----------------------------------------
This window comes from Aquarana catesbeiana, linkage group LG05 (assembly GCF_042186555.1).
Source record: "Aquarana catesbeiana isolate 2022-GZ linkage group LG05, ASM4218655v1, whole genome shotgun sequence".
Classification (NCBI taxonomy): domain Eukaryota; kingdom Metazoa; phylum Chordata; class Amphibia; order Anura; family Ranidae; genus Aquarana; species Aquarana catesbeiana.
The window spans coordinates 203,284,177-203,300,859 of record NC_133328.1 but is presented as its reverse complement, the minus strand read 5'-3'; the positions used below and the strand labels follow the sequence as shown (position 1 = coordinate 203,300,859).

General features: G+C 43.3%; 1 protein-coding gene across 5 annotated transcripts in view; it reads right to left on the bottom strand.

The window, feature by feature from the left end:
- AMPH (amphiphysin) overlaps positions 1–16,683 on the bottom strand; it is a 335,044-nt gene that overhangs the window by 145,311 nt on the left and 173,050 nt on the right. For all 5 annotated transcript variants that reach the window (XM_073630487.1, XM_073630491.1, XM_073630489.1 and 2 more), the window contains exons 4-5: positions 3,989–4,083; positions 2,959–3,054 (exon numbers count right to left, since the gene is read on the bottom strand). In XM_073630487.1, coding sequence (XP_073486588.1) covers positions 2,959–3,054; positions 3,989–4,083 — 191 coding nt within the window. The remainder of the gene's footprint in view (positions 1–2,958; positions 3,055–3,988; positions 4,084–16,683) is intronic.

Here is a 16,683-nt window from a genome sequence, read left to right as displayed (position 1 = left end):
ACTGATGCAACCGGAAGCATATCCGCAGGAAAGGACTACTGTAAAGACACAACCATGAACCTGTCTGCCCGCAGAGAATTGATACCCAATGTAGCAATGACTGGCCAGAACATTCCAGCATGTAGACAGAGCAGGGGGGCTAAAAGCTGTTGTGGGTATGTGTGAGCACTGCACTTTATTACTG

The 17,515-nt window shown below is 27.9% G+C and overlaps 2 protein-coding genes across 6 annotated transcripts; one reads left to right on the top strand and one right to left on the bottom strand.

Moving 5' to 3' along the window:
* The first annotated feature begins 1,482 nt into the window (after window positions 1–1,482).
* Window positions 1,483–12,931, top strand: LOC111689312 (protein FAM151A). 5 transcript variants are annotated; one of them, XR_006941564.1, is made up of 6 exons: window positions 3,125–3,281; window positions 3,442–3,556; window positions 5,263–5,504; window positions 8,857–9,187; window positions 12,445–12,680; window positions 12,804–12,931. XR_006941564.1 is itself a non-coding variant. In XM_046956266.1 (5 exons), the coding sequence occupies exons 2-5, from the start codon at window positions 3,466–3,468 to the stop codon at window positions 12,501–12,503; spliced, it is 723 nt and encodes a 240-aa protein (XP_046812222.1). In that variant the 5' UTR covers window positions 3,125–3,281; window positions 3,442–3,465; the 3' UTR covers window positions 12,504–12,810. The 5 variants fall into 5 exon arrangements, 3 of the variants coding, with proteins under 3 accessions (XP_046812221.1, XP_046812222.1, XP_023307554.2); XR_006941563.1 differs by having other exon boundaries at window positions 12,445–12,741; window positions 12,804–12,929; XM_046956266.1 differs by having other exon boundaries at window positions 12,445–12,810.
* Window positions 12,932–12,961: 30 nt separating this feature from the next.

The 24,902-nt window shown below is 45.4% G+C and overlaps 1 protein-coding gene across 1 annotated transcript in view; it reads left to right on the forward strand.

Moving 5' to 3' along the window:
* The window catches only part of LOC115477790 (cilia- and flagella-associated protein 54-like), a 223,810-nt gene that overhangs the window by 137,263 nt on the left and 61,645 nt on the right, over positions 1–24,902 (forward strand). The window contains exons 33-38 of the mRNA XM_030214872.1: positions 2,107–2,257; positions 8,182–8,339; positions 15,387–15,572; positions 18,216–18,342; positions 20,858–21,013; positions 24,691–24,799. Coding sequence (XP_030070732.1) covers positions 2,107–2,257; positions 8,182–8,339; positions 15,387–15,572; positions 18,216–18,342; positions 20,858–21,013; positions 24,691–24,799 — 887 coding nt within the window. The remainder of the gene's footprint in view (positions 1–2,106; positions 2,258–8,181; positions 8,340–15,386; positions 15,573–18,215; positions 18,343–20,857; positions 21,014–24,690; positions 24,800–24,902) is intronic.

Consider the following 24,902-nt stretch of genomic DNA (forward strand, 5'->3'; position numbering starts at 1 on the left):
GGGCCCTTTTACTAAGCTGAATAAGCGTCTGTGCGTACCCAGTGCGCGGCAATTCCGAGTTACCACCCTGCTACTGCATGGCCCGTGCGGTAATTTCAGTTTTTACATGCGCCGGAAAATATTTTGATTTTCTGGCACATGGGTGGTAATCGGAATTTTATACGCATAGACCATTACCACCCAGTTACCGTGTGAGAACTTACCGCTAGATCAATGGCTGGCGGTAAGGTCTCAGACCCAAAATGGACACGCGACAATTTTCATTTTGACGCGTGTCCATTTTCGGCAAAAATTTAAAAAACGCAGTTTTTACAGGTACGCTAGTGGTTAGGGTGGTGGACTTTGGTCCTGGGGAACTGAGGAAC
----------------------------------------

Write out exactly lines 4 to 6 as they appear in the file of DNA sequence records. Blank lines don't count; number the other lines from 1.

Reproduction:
The window spans coordinates 203,284,177-203,300,859 of record NC_133328.1 but is presented as its reverse complement, the minus strand read 5'-3'; the positions used below and the strand labels follow the sequence as shown (position 1 = coordinate 203,300,859).

General features: G+C 43.3%; 1 protein-coding gene across 5 annotated transcripts in view; it reads right to left on the bottom strand.

The window, feature by feature from the left end: